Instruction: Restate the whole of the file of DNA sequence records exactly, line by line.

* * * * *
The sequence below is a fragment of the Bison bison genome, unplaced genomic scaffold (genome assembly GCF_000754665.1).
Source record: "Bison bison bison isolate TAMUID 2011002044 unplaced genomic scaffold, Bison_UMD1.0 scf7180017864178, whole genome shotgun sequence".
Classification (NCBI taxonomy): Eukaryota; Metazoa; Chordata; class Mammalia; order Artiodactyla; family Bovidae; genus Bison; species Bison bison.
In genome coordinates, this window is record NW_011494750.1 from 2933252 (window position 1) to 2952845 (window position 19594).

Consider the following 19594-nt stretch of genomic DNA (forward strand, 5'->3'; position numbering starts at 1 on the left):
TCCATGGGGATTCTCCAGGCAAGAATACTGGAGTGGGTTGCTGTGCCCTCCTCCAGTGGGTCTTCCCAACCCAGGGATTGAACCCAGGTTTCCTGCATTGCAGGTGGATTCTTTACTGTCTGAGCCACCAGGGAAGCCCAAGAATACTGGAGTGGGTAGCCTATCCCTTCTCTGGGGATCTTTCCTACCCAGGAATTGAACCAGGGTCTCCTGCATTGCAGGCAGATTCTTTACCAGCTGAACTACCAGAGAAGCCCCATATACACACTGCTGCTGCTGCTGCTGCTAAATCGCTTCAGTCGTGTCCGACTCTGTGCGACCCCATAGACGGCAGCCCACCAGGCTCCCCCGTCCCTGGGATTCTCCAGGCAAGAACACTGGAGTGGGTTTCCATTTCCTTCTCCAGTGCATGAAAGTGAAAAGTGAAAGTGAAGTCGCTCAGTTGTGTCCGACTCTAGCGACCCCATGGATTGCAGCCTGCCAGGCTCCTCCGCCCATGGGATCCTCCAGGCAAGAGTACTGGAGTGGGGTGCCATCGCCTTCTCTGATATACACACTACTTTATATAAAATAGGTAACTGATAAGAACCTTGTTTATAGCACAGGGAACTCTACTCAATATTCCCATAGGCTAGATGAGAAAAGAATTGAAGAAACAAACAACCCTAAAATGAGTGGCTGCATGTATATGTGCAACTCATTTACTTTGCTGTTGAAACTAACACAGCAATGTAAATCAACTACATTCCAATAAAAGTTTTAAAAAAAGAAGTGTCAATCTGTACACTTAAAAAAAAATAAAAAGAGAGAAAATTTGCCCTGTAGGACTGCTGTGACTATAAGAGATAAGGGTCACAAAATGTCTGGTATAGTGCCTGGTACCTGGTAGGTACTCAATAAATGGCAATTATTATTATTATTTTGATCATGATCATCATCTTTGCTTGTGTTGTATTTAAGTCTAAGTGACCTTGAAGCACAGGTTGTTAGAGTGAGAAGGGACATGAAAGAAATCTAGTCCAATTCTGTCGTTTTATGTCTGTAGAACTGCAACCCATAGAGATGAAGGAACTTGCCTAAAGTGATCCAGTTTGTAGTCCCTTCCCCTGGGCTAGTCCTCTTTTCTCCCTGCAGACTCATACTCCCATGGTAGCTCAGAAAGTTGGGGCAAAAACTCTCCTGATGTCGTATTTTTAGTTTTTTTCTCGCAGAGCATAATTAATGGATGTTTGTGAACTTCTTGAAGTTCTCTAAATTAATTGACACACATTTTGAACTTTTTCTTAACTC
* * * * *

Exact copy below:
The sequence below is a fragment of the Bison bison genome, unplaced genomic scaffold (genome assembly GCF_000754665.1).
Source record: "Bison bison bison isolate TAMUID 2011002044 unplaced genomic scaffold, Bison_UMD1.0 scf7180017864178, whole genome shotgun sequence".
Classification (NCBI taxonomy): Eukaryota; Metazoa; Chordata; class Mammalia; order Artiodactyla; family Bovidae; genus Bison; species Bison bison.
In genome coordinates, this window is record NW_011494750.1 from 2933252 (window position 1) to 2952845 (window position 19594).

Consider the following 19594-nt stretch of genomic DNA (forward strand, 5'->3'; position numbering starts at 1 on the left):
TCCATGGGGATTCTCCAGGCAAGAATACTGGAGTGGGTTGCTGTGCCCTCCTCCAGTGGGTCTTCCCAACCCAGGGATTGAACCCAGGTTTCCTGCATTGCAGGTGGATTCTTTACTGTCTGAGCCACCAGGGAAGCCCAAGAATACTGGAGTGGGTAGCCTATCCCTTCTCTGGGGATCTTTCCTACCCAGGAATTGAACCAGGGTCTCCTGCATTGCAGGCAGATTCTTTACCAGCTGAACTACCAGAGAAGCCCCATATACACACTGCTGCTGCTGCTGCTGCTAAATCGCTTCAGTCGTGTCCGACTCTGTGCGACCCCATAGACGGCAGCCCACCAGGCTCCCCCGTCCCTGGGATTCTCCAGGCAAGAACACTGGAGTGGGTTTCCATTTCCTTCTCCAGTGCATGAAAGTGAAAAGTGAAAGTGAAGTCGCTCAGTTGTGTCCGACTCTAGCGACCCCATGGATTGCAGCCTGCCAGGCTCCTCCGCCCATGGGATCCTCCAGGCAAGAGTACTGGAGTGGGGTGCCATCGCCTTCTCTGATATACACACTACTTTATATAAAATAGGTAACTGATAAGAACCTTGTTTATAGCACAGGGAACTCTACTCAATATTCCCATAGGCTAGATGAGAAAAGAATTGAAGAAACAAACAACCCTAAAATGAGTGGCTGCATGTATATGTGCAACTCATTTACTTTGCTGTTGAAACTAACACAGCAATGTAAATCAACTACATTCCAATAAAAGTTTTAAAAAAAGAAGTGTCAATCTGTACACTTAAAAAAAAATAAAAAGAGAGAAAATTTGCCCTGTAGGACTGCTGTGACTATAAGAGATAAGGGTCACAAAATGTCTGGTATAGTGCCTGGTACCTGGTAGGTACTCAATAAATGGCAATTATTATTATTATTTTGATCATGATCATCATCTTTGCTTGTGTTGTATTTAAGTCTAAGTGACCTTGAAGCACAGGTTGTTAGAGTGAGAAGGGACATGAAAGAAATCTAGTCCAATTCTGTCGTTTTATGTCTGTAGAACTGCAACCCATAGAGATGAAGGAACTTGCCTAAAGTGATCCAGTTTGTAGTCCCTTCCCCTGGGCTAGTCCTCTTTTCTCCCTGCAGACTCATACTCCCATGGTAGCTCAGAAAGTTGGGGCAAAAACTCTCCTGATGTCGTATTTTTAGTTTTTTTCTCGCAGAGCATAATTAATGGATGTTTGTGAACTTCTTGAAGTTCTCTAAATTAATTGACACACATTTTGAACTTTTTCTTAACTC